I wanted to show another illustration of what it was like for me being a high school kid with Asperger’s while going to a regular high school and interacting with neurotypicals.
This is a blatant illustration of how bad things were for me, as these pair of excerpts describe my trips to Disneyland with my high school’s marching band during my junior and senior years and a particular incident that happened on both occasions.
These pair of excerpts are from Chapter 5 of my book, “WALKING ON EGGSHELLS”, the chapter being called “ROUGH TIMES AT SAMOHI, PART ONE”.
Yes, I know I have posted excerpts from this chapter on this blog already, but seeing as these incidents were particularly traumatic and happened during the holiday season – thirty-something years ago this month – I thought it would be a good idea to write this.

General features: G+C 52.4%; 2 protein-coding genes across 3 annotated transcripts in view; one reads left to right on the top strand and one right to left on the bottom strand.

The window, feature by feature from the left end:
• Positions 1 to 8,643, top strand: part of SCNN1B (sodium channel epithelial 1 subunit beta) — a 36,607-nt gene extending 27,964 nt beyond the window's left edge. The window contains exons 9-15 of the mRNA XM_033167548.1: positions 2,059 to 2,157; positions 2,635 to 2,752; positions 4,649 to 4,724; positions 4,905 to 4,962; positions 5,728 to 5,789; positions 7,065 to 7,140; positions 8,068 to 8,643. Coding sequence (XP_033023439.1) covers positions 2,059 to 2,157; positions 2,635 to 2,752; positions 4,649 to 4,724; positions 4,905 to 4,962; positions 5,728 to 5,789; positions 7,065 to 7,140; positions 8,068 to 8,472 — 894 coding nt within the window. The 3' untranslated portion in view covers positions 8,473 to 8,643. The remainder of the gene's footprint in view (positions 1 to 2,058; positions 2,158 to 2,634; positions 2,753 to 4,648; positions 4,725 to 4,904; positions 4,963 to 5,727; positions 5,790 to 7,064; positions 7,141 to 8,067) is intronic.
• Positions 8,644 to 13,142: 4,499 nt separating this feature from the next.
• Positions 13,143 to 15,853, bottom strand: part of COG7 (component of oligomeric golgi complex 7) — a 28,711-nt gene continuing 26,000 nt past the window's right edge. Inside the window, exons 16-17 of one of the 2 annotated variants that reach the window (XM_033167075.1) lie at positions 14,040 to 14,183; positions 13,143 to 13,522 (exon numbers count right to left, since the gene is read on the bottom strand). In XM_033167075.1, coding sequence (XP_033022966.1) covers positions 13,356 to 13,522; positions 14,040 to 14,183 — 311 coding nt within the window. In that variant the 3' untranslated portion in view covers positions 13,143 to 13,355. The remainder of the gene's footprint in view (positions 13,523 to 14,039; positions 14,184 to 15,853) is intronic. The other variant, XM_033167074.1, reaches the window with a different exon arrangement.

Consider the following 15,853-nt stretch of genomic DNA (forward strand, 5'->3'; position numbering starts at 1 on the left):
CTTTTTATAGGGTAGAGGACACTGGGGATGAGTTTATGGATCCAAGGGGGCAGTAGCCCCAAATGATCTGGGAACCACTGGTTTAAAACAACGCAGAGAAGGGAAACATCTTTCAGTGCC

OH, BY THE WAY:
I’m in the home stretch of my final editing and print-outs of the chapters to “WALKING ON EGGSHELLS”; I have just three chapters to go before I can have it self-published.
In other words, this odyssey of mine is starting to get close to being done.
OK, here are more excerpts to “ROUGH TIMES AT SAMOHI, PART ONE”…
The performance went well enough, but in the grand tradition of deja-vu it was what happened afterwards, when we were sorting out who would have the glorious times with whom, that once again induced the type of trauma that I remember to this day…
I had found myself with a bunch of guys from the trombone and tenor saxophone sections. On the surface, they seemed friendly enough, and I was looking forward to having a crew to run around with in Walt Disney’s Original Magic Kingdom.
There we were, following the red line on the ground that led us from our buses to some back door that opened onto Adventureland when a couple of my so-called “crew” said to me, “Let’s check out Main Street! We need you to do a man test!”